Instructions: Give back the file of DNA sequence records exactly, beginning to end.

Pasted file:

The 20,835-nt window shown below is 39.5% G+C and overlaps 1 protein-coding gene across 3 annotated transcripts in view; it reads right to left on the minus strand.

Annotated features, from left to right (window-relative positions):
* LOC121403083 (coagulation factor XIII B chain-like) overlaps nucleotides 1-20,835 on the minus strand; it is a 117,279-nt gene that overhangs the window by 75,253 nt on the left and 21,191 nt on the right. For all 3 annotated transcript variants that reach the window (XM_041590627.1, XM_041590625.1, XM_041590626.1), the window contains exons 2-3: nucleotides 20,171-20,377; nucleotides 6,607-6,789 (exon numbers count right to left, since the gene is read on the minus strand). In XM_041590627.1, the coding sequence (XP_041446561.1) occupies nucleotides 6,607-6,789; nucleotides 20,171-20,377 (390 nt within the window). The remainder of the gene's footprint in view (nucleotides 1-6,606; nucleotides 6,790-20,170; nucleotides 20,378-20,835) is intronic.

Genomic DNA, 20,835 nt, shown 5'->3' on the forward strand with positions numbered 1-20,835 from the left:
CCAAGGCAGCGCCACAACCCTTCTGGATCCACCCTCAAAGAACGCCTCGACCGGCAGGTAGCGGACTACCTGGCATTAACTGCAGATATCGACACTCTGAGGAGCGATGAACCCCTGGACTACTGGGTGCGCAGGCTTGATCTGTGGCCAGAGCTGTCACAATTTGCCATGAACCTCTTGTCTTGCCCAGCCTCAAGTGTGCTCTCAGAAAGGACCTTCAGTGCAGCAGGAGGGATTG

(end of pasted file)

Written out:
The 20,835-nt window shown below is 39.5% G+C and overlaps 1 protein-coding gene across 3 annotated transcripts in view; it reads right to left on the minus strand.

Annotated features, from left to right (window-relative positions):
* LOC121403083 (coagulation factor XIII B chain-like) overlaps nucleotides 1-20,835 on the minus strand; it is a 117,279-nt gene that overhangs the window by 75,253 nt on the left and 21,191 nt on the right. For all 3 annotated transcript variants that reach the window (XM_041590627.1, XM_041590625.1, XM_041590626.1), the window contains exons 2-3: nucleotides 20,171-20,377; nucleotides 6,607-6,789 (exon numbers count right to left, since the gene is read on the minus strand). In XM_041590627.1, the coding sequence (XP_041446561.1) occupies nucleotides 6,607-6,789; nucleotides 20,171-20,377 (390 nt within the window). The remainder of the gene's footprint in view (nucleotides 1-6,606; nucleotides 6,790-20,170; nucleotides 20,378-20,835) is intronic.

Genomic DNA, 20,835 nt, shown 5'->3' on the forward strand with positions numbered 1-20,835 from the left:
CCAAGGCAGCGCCACAACCCTTCTGGATCCACCCTCAAAGAACGCCTCGACCGGCAGGTAGCGGACTACCTGGCATTAACTGCAGATATCGACACTCTGAGGAGCGATGAACCCCTGGACTACTGGGTGCGCAGGCTTGATCTGTGGCCAGAGCTGTCACAATTTGCCATGAACCTCTTGTCTTGCCCAGCCTCAAGTGTGCTCTCAGAAAGGACCTTCAGTGCAGCAGGAGGGATTG